We're strong supporters of alliteration here at JONJ. In case that had not come to your attention.
We feel, when putting together our profiles, that using words that start with the same letters adds a certain poetry to our prose. This act of intentional alliteration gives our writing a flow, a feel, an inherent movement that makes a pithier profile, a simpler study.
So what of Sergei Dovlatov, Russian/Jewish writer of short stories? Well he had a rule that none of the words in his sentences could start with the same letter.
Writing is hard enough without adding arbitrary rules, no? Doesn't destroying the rhythm of the writing hurt the overall read of the story?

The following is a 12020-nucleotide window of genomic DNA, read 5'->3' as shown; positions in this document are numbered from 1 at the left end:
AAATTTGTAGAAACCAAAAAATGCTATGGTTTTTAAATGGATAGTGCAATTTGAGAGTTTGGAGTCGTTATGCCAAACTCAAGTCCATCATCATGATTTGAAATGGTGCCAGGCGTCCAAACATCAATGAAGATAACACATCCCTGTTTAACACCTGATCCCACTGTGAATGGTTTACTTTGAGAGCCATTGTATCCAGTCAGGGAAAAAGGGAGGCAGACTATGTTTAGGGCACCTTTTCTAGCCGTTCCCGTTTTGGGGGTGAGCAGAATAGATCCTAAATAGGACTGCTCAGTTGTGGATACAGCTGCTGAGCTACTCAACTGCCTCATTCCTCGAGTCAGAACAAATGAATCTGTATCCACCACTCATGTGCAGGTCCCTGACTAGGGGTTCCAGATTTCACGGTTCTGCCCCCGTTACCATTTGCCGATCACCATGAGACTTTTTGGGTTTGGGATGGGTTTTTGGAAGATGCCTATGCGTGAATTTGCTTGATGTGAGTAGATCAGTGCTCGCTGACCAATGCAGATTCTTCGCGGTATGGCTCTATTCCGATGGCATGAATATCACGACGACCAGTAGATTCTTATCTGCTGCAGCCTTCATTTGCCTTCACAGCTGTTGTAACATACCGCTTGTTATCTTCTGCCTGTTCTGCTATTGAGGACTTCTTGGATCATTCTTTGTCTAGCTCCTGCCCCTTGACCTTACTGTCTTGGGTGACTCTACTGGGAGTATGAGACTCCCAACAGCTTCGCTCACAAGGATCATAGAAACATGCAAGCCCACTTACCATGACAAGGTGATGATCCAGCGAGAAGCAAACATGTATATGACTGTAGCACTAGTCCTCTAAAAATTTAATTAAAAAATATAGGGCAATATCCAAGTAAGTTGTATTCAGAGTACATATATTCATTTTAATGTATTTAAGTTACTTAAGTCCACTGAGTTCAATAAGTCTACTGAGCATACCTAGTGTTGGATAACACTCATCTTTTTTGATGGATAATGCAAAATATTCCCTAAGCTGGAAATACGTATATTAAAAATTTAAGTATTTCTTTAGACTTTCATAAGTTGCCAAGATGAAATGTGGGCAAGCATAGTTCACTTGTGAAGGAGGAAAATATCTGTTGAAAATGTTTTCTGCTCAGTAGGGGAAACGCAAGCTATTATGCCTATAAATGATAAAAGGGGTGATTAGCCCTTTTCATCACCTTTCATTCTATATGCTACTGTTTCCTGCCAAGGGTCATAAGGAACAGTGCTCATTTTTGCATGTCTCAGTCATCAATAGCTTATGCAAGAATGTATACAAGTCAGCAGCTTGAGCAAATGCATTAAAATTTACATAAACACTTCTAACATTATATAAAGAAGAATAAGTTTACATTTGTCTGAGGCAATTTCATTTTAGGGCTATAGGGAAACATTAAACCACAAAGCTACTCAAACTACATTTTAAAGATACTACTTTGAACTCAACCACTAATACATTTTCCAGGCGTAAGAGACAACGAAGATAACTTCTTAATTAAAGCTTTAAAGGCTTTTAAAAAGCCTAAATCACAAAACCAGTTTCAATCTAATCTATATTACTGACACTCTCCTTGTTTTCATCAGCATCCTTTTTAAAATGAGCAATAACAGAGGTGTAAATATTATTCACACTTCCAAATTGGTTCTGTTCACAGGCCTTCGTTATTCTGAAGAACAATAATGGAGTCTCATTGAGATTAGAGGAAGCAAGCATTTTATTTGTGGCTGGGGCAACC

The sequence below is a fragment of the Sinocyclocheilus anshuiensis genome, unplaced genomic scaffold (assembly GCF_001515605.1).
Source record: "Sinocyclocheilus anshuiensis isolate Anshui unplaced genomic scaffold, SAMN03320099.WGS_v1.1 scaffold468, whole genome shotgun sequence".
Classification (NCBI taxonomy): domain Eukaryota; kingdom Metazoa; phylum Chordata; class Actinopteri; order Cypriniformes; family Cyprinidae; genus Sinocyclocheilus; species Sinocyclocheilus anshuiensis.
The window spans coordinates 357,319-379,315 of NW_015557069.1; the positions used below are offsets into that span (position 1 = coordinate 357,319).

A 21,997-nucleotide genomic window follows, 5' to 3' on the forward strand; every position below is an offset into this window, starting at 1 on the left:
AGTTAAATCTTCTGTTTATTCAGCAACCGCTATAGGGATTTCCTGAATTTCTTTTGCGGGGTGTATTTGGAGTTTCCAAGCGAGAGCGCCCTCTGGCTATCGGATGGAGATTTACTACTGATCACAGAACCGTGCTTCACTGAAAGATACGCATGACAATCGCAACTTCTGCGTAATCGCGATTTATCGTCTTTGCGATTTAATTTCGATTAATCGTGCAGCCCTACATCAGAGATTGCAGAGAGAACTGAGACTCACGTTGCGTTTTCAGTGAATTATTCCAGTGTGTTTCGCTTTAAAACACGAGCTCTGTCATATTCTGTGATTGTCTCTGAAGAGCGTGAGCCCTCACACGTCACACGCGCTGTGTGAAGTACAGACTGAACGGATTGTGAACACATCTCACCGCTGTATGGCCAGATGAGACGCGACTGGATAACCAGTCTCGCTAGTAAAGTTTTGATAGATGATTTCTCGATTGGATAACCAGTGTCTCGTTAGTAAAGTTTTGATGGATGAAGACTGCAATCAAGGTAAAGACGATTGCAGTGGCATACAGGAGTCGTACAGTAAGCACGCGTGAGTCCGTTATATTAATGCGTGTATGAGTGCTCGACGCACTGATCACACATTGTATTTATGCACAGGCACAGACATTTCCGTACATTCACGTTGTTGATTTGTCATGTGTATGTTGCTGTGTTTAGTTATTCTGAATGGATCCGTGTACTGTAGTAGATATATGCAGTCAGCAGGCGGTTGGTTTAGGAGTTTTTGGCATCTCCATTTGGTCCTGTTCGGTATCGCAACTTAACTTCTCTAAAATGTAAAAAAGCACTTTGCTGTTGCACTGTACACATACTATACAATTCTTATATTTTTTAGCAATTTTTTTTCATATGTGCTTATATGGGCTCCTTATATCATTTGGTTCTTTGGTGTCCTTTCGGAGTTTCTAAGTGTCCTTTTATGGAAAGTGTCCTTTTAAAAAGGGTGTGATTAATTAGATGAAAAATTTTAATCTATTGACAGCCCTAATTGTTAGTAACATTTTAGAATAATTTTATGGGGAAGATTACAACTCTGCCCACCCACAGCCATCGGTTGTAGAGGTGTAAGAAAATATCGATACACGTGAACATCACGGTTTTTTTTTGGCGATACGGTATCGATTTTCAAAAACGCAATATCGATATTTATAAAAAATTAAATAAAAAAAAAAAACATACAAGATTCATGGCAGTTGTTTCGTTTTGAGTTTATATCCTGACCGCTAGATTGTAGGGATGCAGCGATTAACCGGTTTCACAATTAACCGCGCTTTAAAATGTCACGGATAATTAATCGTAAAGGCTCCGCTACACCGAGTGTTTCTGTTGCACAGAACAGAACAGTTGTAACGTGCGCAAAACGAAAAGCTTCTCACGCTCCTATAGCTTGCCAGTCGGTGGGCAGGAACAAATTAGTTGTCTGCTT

Apparently not, according to Sergei's many stolid supporters. While most of his work was not revealed until after the collapse of the Iron Curtain, Dovlatov is considered one of the great Russian writers. Which is another way of saying he was really skilled at sad, depressing stories.
So we will (dammit) try to support Sergei (dammit) by following his own form (dammit). After all (dammit), such a Soviet (dammit!) is deserving of our devotion (dammit dammit dammit!)
Seriously, you try writing like he does. It's a total pain in the... buttocks.